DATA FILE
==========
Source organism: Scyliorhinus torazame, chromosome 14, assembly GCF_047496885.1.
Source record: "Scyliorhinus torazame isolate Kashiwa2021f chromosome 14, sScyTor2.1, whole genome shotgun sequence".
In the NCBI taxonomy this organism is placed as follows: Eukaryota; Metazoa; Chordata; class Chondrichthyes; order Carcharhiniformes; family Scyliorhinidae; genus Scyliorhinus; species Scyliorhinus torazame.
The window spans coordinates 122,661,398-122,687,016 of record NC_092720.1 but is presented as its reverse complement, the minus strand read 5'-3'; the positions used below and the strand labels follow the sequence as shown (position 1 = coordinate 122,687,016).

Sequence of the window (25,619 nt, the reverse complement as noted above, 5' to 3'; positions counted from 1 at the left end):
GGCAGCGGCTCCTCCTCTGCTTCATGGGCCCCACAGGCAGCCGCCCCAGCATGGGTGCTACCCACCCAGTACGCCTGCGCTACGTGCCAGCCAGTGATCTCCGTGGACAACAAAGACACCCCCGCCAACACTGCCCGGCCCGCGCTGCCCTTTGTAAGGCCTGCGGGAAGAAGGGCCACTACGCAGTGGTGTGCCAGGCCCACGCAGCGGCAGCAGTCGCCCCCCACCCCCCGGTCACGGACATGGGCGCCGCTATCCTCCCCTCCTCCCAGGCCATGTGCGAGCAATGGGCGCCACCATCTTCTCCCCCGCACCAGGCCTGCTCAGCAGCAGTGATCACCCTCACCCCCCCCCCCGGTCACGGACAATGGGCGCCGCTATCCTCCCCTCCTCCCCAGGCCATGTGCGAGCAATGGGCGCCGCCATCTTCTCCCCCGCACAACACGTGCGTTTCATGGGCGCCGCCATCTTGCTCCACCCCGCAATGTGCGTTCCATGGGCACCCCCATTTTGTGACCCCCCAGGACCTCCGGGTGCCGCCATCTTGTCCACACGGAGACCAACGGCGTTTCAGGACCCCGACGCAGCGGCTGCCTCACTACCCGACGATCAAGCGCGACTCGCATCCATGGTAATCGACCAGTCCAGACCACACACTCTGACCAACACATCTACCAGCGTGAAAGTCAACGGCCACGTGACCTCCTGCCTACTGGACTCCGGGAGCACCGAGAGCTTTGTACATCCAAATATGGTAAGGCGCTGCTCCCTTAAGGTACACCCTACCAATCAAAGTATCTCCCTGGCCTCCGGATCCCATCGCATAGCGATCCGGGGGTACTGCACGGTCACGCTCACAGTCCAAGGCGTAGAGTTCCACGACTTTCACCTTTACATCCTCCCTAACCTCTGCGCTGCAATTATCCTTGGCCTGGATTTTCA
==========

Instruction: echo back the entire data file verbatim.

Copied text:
Source organism: Scyliorhinus torazame, chromosome 14, assembly GCF_047496885.1.
Source record: "Scyliorhinus torazame isolate Kashiwa2021f chromosome 14, sScyTor2.1, whole genome shotgun sequence".
In the NCBI taxonomy this organism is placed as follows: Eukaryota; Metazoa; Chordata; class Chondrichthyes; order Carcharhiniformes; family Scyliorhinidae; genus Scyliorhinus; species Scyliorhinus torazame.
The window spans coordinates 122,661,398-122,687,016 of record NC_092720.1 but is presented as its reverse complement, the minus strand read 5'-3'; the positions used below and the strand labels follow the sequence as shown (position 1 = coordinate 122,687,016).

Sequence of the window (25,619 nt, the reverse complement as noted above, 5' to 3'; positions counted from 1 at the left end):
GGCAGCGGCTCCTCCTCTGCTTCATGGGCCCCACAGGCAGCCGCCCCAGCATGGGTGCTACCCACCCAGTACGCCTGCGCTACGTGCCAGCCAGTGATCTCCGTGGACAACAAAGACACCCCCGCCAACACTGCCCGGCCCGCGCTGCCCTTTGTAAGGCCTGCGGGAAGAAGGGCCACTACGCAGTGGTGTGCCAGGCCCACGCAGCGGCAGCAGTCGCCCCCCACCCCCCGGTCACGGACATGGGCGCCGCTATCCTCCCCTCCTCCCAGGCCATGTGCGAGCAATGGGCGCCACCATCTTCTCCCCCGCACCAGGCCTGCTCAGCAGCAGTGATCACCCTCACCCCCCCCCCCGGTCACGGACAATGGGCGCCGCTATCCTCCCCTCCTCCCCAGGCCATGTGCGAGCAATGGGCGCCGCCATCTTCTCCCCCGCACAACACGTGCGTTTCATGGGCGCCGCCATCTTGCTCCACCCCGCAATGTGCGTTCCATGGGCACCCCCATTTTGTGACCCCCCAGGACCTCCGGGTGCCGCCATCTTGTCCACACGGAGACCAACGGCGTTTCAGGACCCCGACGCAGCGGCTGCCTCACTACCCGACGATCAAGCGCGACTCGCATCCATGGTAATCGACCAGTCCAGACCACACACTCTGACCAACACATCTACCAGCGTGAAAGTCAACGGCCACGTGACCTCCTGCCTACTGGACTCCGGGAGCACCGAGAGCTTTGTACATCCAAATATGGTAAGGCGCTGCTCCCTTAAGGTACACCCTACCAATCAAAGTATCTCCCTGGCCTCCGGATCCCATCGCATAGCGATCCGGGGGTACTGCACGGTCACGCTCACAGTCCAAGGCGTAGAGTTCCACGACTTTCACCTTTACATCCTCCCTAACCTCTGCGCTGCAATTATCCTTGGCCTGGATTTTCA